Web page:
The Virgin Birth
Matt. 1:18-25 and Luke 1:26-56; 2:4-7, two complementary but independent stories, agree in their record of Jesus’ birth as the result of a miraculous conception. His mother Mary became pregnant by the Holy Spirit’s creative action before she had any relationship with a man (Matt. 1:20; Luke 1:35).
Most Christians accepted the virgin birth without hesitation until the nineteenth century. Then it became a pivotal issue in the debate about Christian supernaturalism and the divinity of Jesus. Modernism, hoping to reinterpret Jesus as no more than a uniquely godly and insightful teacher, surrounded the virgin birth with a spirit of unnecessary skepticism.
In reality, the virgin birth belongs with the rest of the New Testament message about Jesus. The eternal dignity and glory that Jesus had before the world began (John 1:1-9) made it natural that He should enter into incarnate life in a way that proclaimed the glorious role He was coming to fulfill (Matt 1:21-23; Luke 1:31-35).
Matthew and Luke are interested in how through this unique birth as a human being Jesus came to fulfill God’s purposes of redemption, especially in tasting human sorrow and dying for sinners. They are less concerned with the virginal conception as a physical wonder or an apologetic weapon.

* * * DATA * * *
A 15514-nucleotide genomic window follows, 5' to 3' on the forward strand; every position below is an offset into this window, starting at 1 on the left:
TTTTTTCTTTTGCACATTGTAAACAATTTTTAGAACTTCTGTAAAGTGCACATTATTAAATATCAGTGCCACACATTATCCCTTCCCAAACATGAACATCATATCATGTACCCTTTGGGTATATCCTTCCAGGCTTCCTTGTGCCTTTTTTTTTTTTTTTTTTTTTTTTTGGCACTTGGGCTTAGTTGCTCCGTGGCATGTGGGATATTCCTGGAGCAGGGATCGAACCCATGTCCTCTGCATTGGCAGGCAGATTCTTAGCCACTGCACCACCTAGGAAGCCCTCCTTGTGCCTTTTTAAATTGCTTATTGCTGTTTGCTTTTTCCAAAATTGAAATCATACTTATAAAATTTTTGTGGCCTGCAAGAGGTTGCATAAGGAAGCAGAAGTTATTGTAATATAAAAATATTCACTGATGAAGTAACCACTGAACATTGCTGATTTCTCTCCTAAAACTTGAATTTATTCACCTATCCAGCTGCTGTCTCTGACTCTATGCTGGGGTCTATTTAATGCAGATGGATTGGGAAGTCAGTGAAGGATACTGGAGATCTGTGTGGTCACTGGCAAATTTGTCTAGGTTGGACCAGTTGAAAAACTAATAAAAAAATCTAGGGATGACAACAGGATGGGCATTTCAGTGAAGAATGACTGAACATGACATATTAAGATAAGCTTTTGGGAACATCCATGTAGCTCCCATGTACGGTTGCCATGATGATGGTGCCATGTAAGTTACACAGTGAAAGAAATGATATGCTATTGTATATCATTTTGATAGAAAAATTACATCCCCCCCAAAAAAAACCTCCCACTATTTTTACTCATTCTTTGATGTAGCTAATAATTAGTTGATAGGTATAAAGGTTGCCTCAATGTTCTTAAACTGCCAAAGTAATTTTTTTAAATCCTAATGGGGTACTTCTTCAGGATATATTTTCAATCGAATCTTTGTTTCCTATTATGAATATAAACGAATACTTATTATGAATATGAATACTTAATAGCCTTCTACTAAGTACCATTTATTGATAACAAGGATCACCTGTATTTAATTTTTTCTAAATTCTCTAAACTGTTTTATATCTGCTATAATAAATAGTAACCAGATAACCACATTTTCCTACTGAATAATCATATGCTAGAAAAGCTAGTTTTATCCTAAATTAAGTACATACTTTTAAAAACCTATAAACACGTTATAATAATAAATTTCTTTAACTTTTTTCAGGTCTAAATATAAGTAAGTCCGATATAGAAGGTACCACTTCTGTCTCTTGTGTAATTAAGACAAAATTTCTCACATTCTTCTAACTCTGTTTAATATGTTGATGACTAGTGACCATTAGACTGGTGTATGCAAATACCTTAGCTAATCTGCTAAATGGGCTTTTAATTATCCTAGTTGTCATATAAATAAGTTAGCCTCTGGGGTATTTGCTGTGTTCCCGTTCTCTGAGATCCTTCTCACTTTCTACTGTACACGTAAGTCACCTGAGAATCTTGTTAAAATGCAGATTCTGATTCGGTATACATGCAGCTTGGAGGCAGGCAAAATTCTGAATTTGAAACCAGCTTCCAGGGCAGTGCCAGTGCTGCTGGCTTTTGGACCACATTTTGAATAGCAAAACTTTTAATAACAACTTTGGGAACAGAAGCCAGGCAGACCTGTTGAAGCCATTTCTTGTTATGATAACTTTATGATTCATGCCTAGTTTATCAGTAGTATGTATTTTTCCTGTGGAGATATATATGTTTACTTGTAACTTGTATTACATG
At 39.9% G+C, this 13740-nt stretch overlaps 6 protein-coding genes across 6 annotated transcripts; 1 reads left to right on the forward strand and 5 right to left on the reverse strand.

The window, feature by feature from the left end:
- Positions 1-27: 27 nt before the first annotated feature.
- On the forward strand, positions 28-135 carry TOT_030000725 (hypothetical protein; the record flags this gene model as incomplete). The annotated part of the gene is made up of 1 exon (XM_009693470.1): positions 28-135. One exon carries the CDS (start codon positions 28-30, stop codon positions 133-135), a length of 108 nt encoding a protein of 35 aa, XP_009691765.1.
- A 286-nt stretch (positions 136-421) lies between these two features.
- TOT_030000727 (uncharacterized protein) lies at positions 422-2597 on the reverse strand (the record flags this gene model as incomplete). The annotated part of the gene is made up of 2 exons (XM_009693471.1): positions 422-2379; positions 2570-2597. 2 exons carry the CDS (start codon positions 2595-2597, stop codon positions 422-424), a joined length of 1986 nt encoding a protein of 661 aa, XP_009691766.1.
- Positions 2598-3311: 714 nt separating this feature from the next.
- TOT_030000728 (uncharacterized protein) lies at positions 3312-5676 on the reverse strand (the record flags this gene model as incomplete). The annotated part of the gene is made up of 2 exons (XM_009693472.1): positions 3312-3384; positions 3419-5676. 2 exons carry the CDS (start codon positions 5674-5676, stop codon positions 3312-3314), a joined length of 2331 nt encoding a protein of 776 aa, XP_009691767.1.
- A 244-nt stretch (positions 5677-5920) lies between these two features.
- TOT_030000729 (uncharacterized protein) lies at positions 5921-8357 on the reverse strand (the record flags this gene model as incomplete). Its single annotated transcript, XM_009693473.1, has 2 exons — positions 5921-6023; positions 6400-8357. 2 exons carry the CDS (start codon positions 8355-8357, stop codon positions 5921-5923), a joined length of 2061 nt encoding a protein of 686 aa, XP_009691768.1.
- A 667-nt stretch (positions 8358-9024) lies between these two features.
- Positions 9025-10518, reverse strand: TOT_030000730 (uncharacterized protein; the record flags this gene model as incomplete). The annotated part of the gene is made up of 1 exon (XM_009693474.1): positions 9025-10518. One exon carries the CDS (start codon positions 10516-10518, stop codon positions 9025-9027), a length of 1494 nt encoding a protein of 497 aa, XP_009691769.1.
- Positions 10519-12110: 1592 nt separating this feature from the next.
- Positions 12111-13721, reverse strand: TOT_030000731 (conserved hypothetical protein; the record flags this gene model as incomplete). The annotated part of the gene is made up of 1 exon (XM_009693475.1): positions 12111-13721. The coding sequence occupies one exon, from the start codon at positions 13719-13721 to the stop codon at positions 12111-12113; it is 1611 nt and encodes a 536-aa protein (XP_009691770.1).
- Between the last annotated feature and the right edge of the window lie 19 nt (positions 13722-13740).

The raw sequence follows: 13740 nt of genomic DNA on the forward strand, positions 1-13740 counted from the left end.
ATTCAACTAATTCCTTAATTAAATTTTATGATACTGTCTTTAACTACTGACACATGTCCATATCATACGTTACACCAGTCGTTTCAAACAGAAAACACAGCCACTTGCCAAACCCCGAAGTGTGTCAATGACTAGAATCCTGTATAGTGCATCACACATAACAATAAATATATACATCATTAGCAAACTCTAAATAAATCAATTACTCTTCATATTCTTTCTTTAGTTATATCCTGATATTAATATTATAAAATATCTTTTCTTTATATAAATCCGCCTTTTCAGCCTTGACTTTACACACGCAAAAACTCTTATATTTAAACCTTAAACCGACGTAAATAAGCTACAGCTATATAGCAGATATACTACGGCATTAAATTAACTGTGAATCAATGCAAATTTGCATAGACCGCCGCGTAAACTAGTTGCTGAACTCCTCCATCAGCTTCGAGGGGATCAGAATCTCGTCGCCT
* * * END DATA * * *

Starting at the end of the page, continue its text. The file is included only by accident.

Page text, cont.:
It is impossible to say whether the virgin birth was the only way Jesus could have come to earth and identified with His people. As it is, it testifies to Jesus’ deity, setting Him apart from all others. It is appropriate that He should be born in this unusual way, since He was not implicated in sin, like all others since the Fall. Mary was not an exception in this respect, any more than David or Peter, though her sins are not recorded as theirs were. ThroughHis death, Jesus became her Savior and the Savior of the rest of the church with her.
(The Reformation Study Bible [ESV]. R. C. Sproul, General Editor. Lake Mary, FL: Ligonier Ministries. 2005. 1455)